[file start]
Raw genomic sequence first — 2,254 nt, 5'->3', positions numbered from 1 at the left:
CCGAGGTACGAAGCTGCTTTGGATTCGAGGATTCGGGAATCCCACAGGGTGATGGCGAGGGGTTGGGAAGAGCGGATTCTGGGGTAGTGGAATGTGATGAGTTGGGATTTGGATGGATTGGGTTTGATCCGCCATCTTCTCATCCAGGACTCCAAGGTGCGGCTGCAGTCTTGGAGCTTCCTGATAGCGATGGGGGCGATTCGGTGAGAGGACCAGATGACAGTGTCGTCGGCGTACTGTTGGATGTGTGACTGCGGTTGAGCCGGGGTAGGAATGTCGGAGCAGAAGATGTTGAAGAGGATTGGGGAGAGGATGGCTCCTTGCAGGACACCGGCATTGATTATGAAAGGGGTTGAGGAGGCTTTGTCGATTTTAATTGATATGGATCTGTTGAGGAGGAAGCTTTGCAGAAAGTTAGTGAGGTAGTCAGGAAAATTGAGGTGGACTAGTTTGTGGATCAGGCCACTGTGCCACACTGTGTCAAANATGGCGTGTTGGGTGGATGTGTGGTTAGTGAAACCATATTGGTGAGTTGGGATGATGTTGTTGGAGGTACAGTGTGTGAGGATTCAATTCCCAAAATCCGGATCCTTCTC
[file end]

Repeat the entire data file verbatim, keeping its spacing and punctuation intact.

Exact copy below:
Raw genomic sequence first — 2,254 nt, 5'->3', positions numbered from 1 at the left:
CCGAGGTACGAAGCTGCTTTGGATTCGAGGATTCGGGAATCCCACAGGGTGATGGCGAGGGGTTGGGAAGAGCGGATTCTGGGGTAGTGGAATGTGATGAGTTGGGATTTGGATGGATTGGGTTTGATCCGCCATCTTCTCATCCAGGACTCCAAGGTGCGGCTGCAGTCTTGGAGCTTCCTGATAGCGATGGGGGCGATTCGGTGAGAGGACCAGATGACAGTGTCGTCGGCGTACTGTTGGATGTGTGACTGCGGTTGAGCCGGGGTAGGAATGTCGGAGCAGAAGATGTTGAAGAGGATTGGGGAGAGGATGGCTCCTTGCAGGACACCGGCATTGATTATGAAAGGGGTTGAGGAGGCTTTGTCGATTTTAATTGATATGGATCTGTTGAGGAGGAAGCTTTGCAGAAAGTTAGTGAGGTAGTCAGGAAAATTGAGGTGGACTAGTTTGTGGATCAGGCCACTGTGCCACACTGTGTCAAANATGGCGTGTTGGGTGGATGTGTGGTTAGTGAAACCATATTGGTGAGTTGGGATGATGTTGTTGGAGGTACAGTGTGTGAGGATTCAATTCCCAAAATCCGGATCCTTCTC